- The Australian dollar endured a wild session on Wednesday, rising, before tumbling, before recovering once again.
- The US Federal Reserve hiked interest rates and signalled a growing confidence in the US economy. However, that was offset by renewed concerns over trade frictions between the US and China.
- Australian jobs data for May will be released today. The ECB will also announce its June monetary policy decision. There’s also a raft of other important data released in the US, China and Europe.
The Australian dollar endured a wild session on Wednesday, rising, before tumbling, before recovering once again.
Here’s the scoreboard as at 7am in Sydney.
AUD/USD 0.7579 , 0.0008 , 0.11%
AUD/JPY 83.61 , 0.06 , 0.07%
AUD/CNH 4.8411 , -0.0077 , -0.16%
AUD/EUR 0.6426 , -0.0019 , -0.29%
AUD/GBP 0.5665 , 0.0004 , 0.07%
AUD/NZD 1.0790 , -0.0012 , -0.11%
AUD/CAD 0.983 , -0.0022 , -0.22%
While the scoreboard indicates that it was a quiet session for the Aussie, finishing mixed against the major crosses, the 5-minute AUD/USD chart below provides a better indication on the gyrations seen in the second half of trade.
The sharp plunge late in the day was the US Federal Reserve’s June interest rate decision, something that saw the US dollar and bond yield lift sharply in response.
“The US Federal Reserve hiked interest rates 25 basis points… taking the Fed funds target range to 1.75%-2.0%,” said Ray Attrill Head of FX Strategy at the National Australia Bank.
“The FOMC also upped its rate hike profile via its ‘dot’ projections which now foresees four hikes in total in 2018, an unchanged three further hikes in 2019 and one in 2020.”
The Fed also upped its forecasts for core PCE inflation and GDP growth this year, and lowered its expectations for unmployment.
“It’s a hawkish hike — no two ways about it,” said Greg McKenna, Chief Market Strategist at AxiTrader.
However, just as it looked like the US dollar and bond yields would continue to screech higher, those moves suddenly reversed, helping the AUD/USD to recover.
As for the factor behind the US dollar’s reversal, take your pick.
Some pointed to an article from the Wall Street Journal that said the US government will introduce tariffs on up to $US50 billion in Chinese imports from Friday.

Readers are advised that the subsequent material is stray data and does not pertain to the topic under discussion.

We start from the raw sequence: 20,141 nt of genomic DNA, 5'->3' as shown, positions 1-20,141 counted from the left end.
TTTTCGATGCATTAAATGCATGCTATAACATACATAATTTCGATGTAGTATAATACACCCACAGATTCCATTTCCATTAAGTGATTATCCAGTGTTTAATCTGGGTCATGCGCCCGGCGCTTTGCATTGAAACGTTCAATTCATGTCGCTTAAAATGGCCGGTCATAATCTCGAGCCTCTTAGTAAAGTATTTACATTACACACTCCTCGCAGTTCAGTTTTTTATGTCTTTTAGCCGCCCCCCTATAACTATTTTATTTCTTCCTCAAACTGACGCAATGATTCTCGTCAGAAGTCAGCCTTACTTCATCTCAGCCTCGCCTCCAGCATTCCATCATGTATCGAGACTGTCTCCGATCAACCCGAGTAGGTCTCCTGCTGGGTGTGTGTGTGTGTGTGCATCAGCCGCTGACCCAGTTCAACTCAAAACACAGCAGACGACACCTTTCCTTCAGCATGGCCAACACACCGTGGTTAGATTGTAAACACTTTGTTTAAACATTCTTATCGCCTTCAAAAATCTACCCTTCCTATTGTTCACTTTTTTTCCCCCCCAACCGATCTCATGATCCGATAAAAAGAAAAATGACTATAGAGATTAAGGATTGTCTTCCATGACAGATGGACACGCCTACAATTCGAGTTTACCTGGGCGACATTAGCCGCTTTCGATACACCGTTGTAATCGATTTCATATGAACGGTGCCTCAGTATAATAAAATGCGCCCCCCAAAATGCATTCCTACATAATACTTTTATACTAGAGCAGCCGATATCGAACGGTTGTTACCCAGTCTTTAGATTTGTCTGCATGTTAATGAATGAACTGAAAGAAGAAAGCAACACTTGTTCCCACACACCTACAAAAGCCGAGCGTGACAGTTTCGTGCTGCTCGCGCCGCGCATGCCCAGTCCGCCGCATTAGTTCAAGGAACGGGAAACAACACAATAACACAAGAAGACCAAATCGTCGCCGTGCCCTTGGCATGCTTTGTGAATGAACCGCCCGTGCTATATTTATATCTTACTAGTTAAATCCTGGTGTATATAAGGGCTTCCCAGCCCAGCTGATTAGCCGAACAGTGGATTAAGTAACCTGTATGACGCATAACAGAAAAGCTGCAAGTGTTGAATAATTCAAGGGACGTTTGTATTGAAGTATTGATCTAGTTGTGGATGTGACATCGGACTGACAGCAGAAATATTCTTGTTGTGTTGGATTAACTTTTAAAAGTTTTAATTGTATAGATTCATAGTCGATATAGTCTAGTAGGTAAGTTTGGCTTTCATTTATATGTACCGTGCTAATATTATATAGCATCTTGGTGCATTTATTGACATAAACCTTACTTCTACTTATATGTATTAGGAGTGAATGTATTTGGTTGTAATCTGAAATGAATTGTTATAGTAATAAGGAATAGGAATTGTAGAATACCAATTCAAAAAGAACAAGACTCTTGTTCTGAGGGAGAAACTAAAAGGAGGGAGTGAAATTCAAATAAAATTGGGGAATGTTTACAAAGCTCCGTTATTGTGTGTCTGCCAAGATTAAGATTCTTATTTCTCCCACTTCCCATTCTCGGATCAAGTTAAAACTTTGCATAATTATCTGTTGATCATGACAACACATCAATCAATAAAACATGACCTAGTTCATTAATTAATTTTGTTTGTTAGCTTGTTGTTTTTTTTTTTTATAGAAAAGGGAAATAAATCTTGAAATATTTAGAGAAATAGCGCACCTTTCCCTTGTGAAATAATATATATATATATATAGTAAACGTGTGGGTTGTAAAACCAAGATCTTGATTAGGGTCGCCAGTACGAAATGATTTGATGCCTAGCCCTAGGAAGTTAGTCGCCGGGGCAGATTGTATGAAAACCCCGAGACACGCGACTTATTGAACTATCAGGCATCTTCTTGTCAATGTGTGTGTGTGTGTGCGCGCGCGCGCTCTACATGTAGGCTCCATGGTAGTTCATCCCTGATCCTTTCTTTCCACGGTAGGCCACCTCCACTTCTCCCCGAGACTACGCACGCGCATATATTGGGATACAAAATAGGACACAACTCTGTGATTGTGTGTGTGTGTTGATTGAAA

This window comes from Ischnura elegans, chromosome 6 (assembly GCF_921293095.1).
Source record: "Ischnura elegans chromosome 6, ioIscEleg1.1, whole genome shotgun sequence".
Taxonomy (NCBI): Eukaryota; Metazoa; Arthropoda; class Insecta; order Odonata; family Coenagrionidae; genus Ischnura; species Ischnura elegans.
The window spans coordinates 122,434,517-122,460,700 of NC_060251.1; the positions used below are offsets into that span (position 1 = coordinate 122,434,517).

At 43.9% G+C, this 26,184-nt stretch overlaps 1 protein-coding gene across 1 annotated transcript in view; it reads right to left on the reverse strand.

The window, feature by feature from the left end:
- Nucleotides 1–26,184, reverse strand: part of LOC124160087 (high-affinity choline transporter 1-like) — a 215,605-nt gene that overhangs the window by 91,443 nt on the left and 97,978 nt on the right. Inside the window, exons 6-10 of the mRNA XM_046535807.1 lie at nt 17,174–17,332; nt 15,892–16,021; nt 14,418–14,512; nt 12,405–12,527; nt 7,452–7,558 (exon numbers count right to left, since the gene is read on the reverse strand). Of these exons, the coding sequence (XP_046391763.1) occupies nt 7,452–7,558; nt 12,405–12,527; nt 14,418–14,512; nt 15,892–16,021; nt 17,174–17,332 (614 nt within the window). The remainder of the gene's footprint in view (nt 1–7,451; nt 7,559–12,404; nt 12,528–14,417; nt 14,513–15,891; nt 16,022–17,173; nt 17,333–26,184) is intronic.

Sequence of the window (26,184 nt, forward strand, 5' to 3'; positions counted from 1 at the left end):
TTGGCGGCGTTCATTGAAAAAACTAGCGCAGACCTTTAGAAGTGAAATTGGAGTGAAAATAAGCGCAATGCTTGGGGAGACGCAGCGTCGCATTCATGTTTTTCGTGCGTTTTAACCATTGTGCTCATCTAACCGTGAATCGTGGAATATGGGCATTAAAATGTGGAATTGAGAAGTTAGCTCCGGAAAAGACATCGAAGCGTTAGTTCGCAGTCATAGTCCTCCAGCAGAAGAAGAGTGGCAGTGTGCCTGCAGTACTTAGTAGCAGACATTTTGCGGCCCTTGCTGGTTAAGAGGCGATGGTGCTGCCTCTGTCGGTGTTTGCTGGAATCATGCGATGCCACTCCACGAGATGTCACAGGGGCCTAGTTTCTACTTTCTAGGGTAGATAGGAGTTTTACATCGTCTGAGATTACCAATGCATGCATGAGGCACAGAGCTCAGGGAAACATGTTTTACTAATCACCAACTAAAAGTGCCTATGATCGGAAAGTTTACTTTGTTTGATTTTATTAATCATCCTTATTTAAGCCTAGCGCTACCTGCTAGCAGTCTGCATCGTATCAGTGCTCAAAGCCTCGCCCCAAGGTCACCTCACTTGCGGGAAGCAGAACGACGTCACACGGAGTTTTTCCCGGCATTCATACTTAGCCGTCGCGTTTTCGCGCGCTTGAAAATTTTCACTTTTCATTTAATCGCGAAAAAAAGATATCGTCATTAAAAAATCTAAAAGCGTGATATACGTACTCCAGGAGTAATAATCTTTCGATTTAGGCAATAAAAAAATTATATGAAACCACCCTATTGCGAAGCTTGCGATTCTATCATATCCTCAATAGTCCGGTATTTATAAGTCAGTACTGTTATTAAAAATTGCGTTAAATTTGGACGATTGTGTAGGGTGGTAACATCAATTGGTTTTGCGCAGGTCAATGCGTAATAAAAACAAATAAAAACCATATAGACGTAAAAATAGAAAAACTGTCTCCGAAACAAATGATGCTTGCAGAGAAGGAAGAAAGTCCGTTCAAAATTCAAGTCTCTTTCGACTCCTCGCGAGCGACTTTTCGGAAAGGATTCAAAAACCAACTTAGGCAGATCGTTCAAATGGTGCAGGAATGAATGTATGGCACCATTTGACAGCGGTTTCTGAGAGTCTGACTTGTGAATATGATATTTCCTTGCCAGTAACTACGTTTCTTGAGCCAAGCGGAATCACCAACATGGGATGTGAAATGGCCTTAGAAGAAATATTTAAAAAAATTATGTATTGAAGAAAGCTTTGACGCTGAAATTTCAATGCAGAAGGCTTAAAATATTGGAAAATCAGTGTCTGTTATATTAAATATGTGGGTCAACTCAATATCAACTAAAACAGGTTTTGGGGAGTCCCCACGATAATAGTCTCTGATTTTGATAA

“Not that this is really ‘new news’ but it had the effect of reversing all of the roughly 0.5% gain in the US dollar, seen US Treasury yields pare about half of their immediate post-FOMC gains and pulled the S&P 500 down further into negative territory,” Attrill at the NAB said.
Others suggested that the tone from US Fed Chair Jerome Powell in his post-meeting press conference wasn’t as hawkish as the upgrades made in the Fed’s economic and interest rate projections.
Given the price action in the euro, one suspects that pre-positioning ahead of the European Central Bank’s (ECB) monetary policy decision may have been another factor behind the dollar’s reversal.
Regardless of the reason, be it one factor or several, it ensured the AUD/USD closed the session close to flat.
Turning to the day ahead, it looks set to be another whippy session for Aussie with several key data releases scheduled both at home and abroad.
Locally, Australian jobs data for May will be released at 11.30am AEST.
A modest increase in employment is expected leaving the unemployment rate steady at 5.6%. Markets will also receive quarterly readings on underemployment and underutilisation, deemed by some as highly-influential on the outlook for wage pressures.
This 10-second guide has more on what to expect.
Following the Australian jobs report, China will release data on industrial output, retail sales and urban fixed asset investment for May at midday AEST.
Later in the session, data highlights include inflation figures from Germany and France, UK retail sales along with trade prices, jobless claims and retail sales figures from the United States.
While all big data releases in isolation, they’re all likely to play second-fiddle to the ECB’s monetary policy decision at 9.45pm AEST.
“Various officials have indicated that this meeting should feature a discussion on the Asset Purchase Program (APP) and which we expect will lay the foundations for a taper after September taper and December expiry, but will likely fall short of an official commitment,” says Attrill at the NAB.
“There will be a likely upgrade to the staff’s inflation forecasts after the April readings came in well above prior ECB projections.
“Even without a firm commitment to end QE by year end, this should still be seen as a significant development, implying the ECB policy cycle is turning.
“If so, it should at least underpin the recovery in all things EUR if not providing a strong catalyst for further near term gains.”
It’s going to be a busy session ahead.